By Josh Cosford, Contributing Editor
The metal tube assemblies used in hydraulic plumbing applications offer one of the most reliable methods to transfer fluid under pressure. Still, their factors for design and installation are sightly more complicated than hose assemblies, which are traditionally more popular.
Mills make seamless tubing used for hydraulic systems by pushing a hot slug of steel bar around a circular mandrel to create a tube before this still-hot product is sent through various procedures before quenching. For example, a relatively small slug of hot-rolled steel may be drawn into dozens of meters long tubes.
The primary pressure holding capacity is a combination of tube diameter and wall thickness. It’s a mistake to assume any given wall thickness will offer the same pressure holding capacity across all tube diameters. Hydraulic pressure acts at perpendicular force vectors against tubing wall, and larger diameter tube has more surface area for pressure to act against. The ratio of tensile strength to the interior surface becomes unfavorable as diameter increases, thereby reducing strength.
To combat the limitations in pressure capacity, tubes are manufactured in a limited range of wall thicknesses. It is also essential to understand that you define tubing against its outside diameter, not its inside diameter. For example, ¼ in. tube comes in standard wall thickness ranging from 0.028 to 0.065 in., offering a range of pressure capacity from approximately 2,500 to 5,800 psi.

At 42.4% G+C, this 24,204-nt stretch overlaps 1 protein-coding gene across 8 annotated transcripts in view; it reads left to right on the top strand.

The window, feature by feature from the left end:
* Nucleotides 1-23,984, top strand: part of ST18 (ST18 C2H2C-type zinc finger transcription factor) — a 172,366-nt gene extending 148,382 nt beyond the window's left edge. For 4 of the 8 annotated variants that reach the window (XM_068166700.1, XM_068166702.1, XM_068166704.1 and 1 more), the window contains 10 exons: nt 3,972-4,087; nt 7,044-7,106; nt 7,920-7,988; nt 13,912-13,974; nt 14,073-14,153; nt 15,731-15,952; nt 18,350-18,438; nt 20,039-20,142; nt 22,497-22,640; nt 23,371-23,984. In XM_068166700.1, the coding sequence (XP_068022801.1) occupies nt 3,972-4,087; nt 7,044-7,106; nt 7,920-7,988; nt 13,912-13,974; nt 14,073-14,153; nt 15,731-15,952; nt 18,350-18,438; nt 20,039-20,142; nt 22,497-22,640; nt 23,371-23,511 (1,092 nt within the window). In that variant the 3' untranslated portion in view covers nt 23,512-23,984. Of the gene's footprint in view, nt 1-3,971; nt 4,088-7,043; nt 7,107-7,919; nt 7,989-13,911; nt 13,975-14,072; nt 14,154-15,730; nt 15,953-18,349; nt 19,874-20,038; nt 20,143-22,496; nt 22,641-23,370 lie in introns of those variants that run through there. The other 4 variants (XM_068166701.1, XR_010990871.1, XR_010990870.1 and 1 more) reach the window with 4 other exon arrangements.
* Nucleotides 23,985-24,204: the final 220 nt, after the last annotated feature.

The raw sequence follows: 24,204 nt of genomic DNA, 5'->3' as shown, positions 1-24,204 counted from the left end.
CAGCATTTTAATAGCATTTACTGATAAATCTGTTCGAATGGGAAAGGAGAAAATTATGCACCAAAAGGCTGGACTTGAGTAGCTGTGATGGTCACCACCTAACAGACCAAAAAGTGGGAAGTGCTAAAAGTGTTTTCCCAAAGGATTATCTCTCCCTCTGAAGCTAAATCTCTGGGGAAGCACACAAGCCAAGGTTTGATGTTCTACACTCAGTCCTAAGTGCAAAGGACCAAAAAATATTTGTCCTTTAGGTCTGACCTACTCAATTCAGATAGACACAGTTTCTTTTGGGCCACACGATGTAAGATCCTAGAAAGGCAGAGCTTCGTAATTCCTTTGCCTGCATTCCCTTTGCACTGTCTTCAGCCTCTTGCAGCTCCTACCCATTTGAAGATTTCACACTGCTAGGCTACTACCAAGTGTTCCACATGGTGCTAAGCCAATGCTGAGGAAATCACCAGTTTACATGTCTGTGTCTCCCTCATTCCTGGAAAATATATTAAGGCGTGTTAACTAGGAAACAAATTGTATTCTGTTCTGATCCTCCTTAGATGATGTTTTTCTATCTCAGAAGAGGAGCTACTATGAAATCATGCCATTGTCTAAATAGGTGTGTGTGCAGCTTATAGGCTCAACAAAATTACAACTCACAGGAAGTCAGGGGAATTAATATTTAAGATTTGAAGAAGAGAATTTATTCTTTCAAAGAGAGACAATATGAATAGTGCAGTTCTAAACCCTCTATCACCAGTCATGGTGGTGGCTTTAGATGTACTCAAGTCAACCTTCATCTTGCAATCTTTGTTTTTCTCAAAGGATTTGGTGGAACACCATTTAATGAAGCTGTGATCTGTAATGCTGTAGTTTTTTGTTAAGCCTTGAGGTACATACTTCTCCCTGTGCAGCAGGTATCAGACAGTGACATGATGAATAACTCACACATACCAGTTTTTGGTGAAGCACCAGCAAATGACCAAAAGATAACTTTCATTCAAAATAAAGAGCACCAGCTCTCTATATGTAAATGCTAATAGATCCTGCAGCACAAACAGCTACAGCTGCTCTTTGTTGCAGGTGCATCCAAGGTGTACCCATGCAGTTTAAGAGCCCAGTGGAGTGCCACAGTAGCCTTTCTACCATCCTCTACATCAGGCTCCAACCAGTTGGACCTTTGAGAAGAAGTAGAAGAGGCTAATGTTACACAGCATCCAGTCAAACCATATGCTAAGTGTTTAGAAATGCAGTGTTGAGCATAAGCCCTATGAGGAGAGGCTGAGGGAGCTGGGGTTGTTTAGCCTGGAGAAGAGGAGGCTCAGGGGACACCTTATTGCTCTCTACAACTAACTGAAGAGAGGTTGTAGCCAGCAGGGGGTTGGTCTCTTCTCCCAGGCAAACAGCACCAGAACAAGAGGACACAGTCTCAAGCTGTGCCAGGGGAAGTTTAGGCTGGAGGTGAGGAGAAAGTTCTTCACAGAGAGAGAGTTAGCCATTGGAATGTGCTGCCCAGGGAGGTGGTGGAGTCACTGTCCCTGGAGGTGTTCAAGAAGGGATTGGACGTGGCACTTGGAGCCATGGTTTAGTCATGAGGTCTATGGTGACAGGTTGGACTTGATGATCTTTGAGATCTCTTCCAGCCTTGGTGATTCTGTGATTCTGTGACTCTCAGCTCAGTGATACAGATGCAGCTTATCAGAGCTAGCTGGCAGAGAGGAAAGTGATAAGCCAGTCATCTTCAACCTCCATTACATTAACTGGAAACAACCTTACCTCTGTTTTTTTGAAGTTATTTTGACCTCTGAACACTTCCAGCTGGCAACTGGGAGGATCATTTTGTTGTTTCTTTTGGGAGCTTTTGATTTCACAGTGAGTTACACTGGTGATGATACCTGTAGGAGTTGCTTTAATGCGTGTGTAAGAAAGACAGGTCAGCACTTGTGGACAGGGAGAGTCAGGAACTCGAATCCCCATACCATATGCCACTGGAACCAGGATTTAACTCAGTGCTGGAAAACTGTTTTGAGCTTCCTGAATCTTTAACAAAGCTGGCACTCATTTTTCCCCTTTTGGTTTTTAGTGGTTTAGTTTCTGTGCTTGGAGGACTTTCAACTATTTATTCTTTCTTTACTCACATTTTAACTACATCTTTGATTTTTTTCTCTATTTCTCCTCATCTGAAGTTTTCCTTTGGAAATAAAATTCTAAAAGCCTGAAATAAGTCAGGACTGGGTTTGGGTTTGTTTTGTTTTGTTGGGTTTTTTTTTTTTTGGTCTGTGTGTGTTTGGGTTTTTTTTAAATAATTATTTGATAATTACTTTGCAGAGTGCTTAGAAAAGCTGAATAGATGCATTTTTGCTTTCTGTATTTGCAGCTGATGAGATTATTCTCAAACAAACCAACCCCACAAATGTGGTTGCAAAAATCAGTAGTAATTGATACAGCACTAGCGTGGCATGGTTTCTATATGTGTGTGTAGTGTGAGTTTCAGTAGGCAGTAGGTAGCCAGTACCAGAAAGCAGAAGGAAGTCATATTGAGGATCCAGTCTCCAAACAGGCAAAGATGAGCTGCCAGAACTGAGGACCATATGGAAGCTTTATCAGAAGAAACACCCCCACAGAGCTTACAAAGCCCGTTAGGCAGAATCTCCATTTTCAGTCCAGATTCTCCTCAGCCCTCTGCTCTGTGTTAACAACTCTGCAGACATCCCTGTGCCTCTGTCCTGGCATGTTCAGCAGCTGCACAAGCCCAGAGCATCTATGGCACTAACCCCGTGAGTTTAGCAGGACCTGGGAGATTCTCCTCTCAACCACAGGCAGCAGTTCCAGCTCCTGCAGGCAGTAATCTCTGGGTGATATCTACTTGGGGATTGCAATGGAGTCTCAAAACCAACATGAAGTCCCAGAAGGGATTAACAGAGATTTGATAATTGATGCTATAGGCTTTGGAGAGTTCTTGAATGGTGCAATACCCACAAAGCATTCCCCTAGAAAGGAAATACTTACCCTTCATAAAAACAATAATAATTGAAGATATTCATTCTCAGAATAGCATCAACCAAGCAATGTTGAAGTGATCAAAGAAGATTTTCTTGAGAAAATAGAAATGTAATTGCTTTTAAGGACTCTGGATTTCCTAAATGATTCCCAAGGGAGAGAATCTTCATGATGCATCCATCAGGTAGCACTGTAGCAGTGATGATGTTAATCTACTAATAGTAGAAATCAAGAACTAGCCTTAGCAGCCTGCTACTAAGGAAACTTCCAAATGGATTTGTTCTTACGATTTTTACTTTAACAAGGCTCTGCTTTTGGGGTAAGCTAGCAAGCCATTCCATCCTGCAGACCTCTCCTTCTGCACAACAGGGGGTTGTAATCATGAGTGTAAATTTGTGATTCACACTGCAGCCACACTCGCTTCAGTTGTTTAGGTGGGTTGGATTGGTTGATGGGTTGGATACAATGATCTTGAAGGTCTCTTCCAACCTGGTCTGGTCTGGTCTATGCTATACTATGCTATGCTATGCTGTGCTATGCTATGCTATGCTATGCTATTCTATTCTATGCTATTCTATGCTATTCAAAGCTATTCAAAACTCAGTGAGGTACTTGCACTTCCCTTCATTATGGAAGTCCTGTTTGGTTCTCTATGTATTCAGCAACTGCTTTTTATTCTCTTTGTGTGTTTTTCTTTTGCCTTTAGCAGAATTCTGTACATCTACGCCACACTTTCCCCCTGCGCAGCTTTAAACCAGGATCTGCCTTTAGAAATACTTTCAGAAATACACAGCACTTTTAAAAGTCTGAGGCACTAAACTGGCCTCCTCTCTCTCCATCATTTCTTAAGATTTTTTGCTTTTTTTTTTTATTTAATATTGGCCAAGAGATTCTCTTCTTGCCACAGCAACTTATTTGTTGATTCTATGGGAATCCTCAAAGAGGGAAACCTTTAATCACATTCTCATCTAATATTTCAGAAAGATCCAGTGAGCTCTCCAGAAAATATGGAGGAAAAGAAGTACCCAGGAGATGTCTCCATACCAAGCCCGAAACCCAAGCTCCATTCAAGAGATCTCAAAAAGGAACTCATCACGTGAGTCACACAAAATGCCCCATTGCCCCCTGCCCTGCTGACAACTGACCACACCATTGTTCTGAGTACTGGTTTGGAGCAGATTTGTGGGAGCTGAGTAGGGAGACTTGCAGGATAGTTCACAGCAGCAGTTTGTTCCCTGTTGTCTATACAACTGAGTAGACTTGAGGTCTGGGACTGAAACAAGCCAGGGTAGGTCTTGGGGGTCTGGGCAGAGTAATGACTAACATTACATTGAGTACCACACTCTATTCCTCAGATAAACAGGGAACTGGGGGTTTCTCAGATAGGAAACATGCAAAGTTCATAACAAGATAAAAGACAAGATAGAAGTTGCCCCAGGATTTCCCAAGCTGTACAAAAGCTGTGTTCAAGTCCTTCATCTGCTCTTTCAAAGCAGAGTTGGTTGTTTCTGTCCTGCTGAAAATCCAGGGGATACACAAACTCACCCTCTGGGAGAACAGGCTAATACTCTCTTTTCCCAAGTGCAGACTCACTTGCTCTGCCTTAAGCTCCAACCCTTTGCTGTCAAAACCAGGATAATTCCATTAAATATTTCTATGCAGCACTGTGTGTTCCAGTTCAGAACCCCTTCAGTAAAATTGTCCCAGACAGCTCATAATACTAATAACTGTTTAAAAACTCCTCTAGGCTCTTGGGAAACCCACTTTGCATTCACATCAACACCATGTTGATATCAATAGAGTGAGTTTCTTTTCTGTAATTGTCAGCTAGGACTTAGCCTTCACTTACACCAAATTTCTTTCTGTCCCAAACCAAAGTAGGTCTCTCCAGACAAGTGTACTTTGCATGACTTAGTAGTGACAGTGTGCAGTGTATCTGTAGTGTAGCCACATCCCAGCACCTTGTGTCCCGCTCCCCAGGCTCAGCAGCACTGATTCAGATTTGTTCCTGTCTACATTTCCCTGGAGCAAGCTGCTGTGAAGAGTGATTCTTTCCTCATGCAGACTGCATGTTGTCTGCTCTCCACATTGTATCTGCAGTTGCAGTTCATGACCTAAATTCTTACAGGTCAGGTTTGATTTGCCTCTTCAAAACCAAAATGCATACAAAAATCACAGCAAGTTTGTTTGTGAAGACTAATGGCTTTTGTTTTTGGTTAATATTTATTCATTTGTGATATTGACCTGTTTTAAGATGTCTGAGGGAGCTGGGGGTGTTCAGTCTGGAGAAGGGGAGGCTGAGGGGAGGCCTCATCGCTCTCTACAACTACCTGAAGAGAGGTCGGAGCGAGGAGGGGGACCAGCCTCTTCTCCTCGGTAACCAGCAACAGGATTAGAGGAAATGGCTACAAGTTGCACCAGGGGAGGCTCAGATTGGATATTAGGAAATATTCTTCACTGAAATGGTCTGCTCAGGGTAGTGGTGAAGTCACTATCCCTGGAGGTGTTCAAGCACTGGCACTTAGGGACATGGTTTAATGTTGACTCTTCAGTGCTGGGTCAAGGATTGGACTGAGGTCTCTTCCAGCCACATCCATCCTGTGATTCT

You must subtract the wall thickness from the OD when sizing tube for your application because a thicker wall reduces the internal diameter, and therefore reduces flow. For example, 1 in. OD tube with 0.035 in. wall thickness has an internal diameter of 0.93 in.. However, this tube is only rated for 788 psi, which may only be appropriate for return lines. Jumping up to 0.120 in. wall tube is required for 2,700 psi sees the ID shrink to 0.76 in. Be aware of how much wall thickness affects tube ID and its subsequent effect on maximum flow capacity.
Tubing rarely follows a straight line, and often assemblies are bent in various lengths and radii to suit the plumbing requirements of the machine. Each increasing tube diameter also sees an increase in the minimum bend radius possible. Not only does the larger tube become more susceptible to kinking when bent too narrow, but the flow characteristics also become more turbulent, increasing backpressure in the plumbing.
Commonly, hydraulic power units, control systems and actuators are happy with standard steel construction, where paint often coats the entire machine to offer protection from any typical ambient condition. However, stainless steel offers the technician a popular option for ultimate corrosion protection.
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Filed Under: Fluid Power Basics, Hose & Tubing, Hose Assembly Tips, Technologies